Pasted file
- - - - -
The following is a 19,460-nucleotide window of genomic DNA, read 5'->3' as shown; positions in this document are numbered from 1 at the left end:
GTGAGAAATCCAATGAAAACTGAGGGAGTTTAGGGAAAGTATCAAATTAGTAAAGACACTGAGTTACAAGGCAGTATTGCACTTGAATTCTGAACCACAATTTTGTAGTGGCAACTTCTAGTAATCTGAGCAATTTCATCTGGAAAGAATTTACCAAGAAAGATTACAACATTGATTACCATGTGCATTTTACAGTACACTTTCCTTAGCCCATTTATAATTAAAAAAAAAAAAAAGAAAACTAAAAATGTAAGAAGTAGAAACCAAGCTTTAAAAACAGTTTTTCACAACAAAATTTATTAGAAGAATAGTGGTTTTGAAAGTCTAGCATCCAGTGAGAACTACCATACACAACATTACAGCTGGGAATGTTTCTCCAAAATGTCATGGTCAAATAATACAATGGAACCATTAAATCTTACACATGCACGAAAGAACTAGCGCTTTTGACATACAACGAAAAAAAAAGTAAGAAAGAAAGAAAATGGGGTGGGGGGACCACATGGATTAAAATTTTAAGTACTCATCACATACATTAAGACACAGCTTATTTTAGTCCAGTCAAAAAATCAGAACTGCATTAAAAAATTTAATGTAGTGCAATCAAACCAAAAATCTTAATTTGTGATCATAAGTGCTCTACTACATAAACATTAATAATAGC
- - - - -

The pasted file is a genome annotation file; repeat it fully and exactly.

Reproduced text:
The following is a 19,460-nucleotide window of genomic DNA, read 5'->3' as shown; positions in this document are numbered from 1 at the left end:
GTGAGAAATCCAATGAAAACTGAGGGAGTTTAGGGAAAGTATCAAATTAGTAAAGACACTGAGTTACAAGGCAGTATTGCACTTGAATTCTGAACCACAATTTTGTAGTGGCAACTTCTAGTAATCTGAGCAATTTCATCTGGAAAGAATTTACCAAGAAAGATTACAACATTGATTACCATGTGCATTTTACAGTACACTTTCCTTAGCCCATTTATAATTAAAAAAAAAAAAAAGAAAACTAAAAATGTAAGAAGTAGAAACCAAGCTTTAAAAACAGTTTTTCACAACAAAATTTATTAGAAGAATAGTGGTTTTGAAAGTCTAGCATCCAGTGAGAACTACCATACACAACATTACAGCTGGGAATGTTTCTCCAAAATGTCATGGTCAAATAATACAATGGAACCATTAAATCTTACACATGCACGAAAGAACTAGCGCTTTTGACATACAACGAAAAAAAAAGTAAGAAAGAAAGAAAATGGGGTGGGGGGACCACATGGATTAAAATTTTAAGTACTCATCACATACATTAAGACACAGCTTATTTTAGTCCAGTCAAAAAATCAGAACTGCATTAAAAAATTTAATGTAGTGCAATCAAACCAAAAATCTTAATTTGTGATCATAAGTGCTCTACTACATAAACATTAATAATAGC